Transcarotid access for remote robotic endovascular neurointerventions: a cadaveric proof-of-concept study

Marton Berczeli, Ponraj Chinnadurai, Peter T. Legeza, Gavin W. Britz, Alan B. Lumsden

Research output: Contribution to journalArticlepeer-review

Abstract

OBJECTIVE The purpose of this proof-of-concept study was to demonstrate the setup and feasibility of transcarotid access for remote robotic neurointerventions in a cadaveric model. METHODS The interventional procedures were performed in a fresh-frozen cadaveric model using an endovascular robotic system and a robotic angiography imaging system. A prototype remote, robotic-drive system with an ethernet-based network connectivity and audio-video communication system was used to drive the robotic system remotely. After surgical exposure of the common carotid artery in a cadaveric model, an 8-Fr arterial was inserted and anchored. A telescopic guiding sheath and catheter/microcatheter combination was modified to account for the “workable” length with the CorPath GRX robotic system using transcarotid access. RESULTS To simulate a carotid stenting procedure, a 0.014-inch wire was advanced robotically to the extracranial internal carotid artery. After confirming the wire position and anatomy by angiography, a self-expandable rapid exchange nitinol stent was loaded into the robotic cassette, advanced, and then deployed robotically across the carotid bifurcation. To simulate an endovascular stroke recanalization procedure, a 0.014-inch wire was advanced into the proximal middle cerebral artery with robotic assistance. A modified 2.95-Fr delivery microcatheter (Velocity, Penumbra Inc.) was loaded into the robotic cassette and positioned. After robotic retraction of the wire, it was switched manually to a mechanical thrombectomy device (Solitaire X, Medtronic). The stentriever was then advanced robotically into the end of the micro-catheter. After robotic unfolding and short microcatheter retraction, the microcatheter was manually removed and the stent retriever was extracted using robotic assistance. During intravascular navigation, the device position was guided by 2D angiography and confirmed by 3D cone-beam CT angiography. CONCLUSIONS In this proof-of-concept cadaver study, the authors demonstrated the setup and technical feasibility of transcarotid access for remote robot-assisted neurointerventions such as carotid artery stenting and mechanical thrombectomy. Using transcarotid access, catheter length modifications were necessary to achieve “working length” compatibility with the current-generation CorPath GRX robotic system. While further improvements in dedicated robotic solutions for neurointerventions and next-generation thrombectomy devices are necessary, the transcarotid approach provides a direct, relatively rapid access route to the brain for delivering remote stroke treatment.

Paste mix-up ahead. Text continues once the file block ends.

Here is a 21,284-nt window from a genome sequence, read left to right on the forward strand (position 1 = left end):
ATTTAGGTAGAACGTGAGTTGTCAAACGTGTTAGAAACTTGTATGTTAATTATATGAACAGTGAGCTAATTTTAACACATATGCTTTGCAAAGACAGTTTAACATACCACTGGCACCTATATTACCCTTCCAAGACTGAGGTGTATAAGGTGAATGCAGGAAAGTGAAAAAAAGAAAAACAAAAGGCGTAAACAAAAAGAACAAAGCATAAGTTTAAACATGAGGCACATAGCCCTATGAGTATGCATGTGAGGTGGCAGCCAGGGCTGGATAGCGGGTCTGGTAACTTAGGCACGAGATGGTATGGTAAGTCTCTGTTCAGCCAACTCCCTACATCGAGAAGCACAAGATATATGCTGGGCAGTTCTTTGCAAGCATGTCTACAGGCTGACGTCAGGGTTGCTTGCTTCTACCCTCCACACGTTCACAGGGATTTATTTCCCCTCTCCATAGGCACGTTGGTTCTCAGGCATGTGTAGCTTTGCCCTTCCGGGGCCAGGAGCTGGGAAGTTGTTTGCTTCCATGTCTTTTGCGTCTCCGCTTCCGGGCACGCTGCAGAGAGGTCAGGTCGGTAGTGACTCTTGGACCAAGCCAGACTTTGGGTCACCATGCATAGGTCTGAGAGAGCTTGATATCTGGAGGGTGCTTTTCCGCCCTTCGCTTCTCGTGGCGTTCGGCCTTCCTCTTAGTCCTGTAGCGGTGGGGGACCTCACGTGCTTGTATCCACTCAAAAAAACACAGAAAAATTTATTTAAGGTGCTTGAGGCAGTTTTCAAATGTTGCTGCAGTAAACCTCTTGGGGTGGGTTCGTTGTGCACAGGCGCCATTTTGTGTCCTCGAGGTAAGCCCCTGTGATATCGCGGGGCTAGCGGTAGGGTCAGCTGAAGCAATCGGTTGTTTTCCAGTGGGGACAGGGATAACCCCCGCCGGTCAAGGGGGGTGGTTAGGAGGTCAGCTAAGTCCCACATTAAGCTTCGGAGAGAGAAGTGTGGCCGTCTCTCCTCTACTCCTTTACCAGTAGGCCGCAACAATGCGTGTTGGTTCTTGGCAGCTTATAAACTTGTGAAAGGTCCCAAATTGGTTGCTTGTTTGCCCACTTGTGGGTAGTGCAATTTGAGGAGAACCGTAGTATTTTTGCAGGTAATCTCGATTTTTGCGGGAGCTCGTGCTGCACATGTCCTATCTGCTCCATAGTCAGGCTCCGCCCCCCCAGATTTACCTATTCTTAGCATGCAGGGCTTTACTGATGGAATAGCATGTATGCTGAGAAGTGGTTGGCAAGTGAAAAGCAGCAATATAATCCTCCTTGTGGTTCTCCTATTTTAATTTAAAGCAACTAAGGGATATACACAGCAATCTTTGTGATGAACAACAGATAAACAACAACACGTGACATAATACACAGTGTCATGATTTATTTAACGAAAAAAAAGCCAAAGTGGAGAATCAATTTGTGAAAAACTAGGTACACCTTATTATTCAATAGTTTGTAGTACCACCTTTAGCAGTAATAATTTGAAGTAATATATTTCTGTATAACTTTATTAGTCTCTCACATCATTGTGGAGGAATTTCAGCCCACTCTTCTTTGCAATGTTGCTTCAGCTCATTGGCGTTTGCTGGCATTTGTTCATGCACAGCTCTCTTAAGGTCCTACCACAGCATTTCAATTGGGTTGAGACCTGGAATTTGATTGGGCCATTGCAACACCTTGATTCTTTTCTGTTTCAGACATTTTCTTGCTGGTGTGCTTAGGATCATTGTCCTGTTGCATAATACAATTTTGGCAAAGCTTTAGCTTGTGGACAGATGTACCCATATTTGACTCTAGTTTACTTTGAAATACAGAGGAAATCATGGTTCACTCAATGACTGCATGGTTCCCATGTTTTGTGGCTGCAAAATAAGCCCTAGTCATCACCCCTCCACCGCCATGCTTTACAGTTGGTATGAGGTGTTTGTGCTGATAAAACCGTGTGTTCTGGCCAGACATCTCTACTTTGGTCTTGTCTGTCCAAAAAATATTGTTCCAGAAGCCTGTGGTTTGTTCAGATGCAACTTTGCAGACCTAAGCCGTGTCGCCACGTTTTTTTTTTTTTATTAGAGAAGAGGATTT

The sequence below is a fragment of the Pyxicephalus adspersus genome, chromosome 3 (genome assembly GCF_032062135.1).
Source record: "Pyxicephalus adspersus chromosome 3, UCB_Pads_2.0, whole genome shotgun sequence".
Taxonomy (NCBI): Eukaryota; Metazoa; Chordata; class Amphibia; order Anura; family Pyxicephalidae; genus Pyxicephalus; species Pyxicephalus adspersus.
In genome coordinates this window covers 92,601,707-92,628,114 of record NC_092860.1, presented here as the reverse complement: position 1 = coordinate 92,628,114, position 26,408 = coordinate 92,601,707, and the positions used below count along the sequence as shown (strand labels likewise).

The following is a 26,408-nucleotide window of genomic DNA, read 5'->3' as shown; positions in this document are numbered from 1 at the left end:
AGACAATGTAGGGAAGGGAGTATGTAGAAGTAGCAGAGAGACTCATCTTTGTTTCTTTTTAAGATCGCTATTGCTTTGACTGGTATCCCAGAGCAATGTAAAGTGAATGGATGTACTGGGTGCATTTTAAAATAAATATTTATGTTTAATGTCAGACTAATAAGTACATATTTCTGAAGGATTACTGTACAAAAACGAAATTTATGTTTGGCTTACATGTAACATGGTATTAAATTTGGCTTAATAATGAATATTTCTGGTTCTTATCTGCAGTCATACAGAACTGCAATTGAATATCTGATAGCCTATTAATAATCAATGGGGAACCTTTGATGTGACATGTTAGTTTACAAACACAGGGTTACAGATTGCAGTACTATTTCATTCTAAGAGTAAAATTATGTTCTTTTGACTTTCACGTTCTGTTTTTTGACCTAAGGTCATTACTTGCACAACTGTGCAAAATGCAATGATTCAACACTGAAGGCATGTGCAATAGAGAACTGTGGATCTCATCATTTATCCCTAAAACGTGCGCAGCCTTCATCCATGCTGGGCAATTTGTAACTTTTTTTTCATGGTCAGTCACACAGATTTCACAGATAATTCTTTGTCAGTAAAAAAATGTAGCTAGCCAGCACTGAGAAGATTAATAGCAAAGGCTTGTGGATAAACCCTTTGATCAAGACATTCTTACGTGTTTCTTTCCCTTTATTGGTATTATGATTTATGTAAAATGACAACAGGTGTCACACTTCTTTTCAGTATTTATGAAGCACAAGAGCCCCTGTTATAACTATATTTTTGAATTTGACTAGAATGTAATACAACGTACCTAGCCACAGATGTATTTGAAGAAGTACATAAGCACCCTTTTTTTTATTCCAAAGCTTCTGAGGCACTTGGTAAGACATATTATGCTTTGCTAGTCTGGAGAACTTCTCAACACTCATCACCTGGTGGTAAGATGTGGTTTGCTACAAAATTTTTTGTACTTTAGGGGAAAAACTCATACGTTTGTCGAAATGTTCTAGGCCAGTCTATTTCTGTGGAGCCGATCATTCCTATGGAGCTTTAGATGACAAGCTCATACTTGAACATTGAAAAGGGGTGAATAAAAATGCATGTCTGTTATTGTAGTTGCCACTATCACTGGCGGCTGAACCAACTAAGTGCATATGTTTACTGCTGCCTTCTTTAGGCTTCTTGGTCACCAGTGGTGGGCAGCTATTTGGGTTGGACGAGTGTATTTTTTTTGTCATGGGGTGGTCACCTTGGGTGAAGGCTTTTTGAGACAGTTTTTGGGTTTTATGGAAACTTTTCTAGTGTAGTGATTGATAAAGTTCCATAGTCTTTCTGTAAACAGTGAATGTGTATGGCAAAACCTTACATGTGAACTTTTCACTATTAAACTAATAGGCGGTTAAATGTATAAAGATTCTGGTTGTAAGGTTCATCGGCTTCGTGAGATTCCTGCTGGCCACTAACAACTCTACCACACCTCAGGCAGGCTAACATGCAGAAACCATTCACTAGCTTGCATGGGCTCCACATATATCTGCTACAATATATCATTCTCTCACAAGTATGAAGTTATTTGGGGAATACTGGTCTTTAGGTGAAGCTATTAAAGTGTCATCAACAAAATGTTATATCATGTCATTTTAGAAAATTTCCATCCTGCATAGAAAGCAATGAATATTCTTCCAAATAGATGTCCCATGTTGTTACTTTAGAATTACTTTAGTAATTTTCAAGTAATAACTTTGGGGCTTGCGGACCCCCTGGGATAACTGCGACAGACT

Original languageEnglish (US)
Article numberE18
JournalNeurosurgical focus
Volume52
Issue number1
DOIs
StatePublished - 2022

Keywords

  • Direct carotid access
  • Endovascular robot
  • Remote interventions
  • Remote mechanical thrombectomy
  • Remote neuro-intervention
  • Remote stroke intervention
  • Trans-carotid approach

ASJC Scopus subject areas

  • Surgery
  • Clinical Neurology

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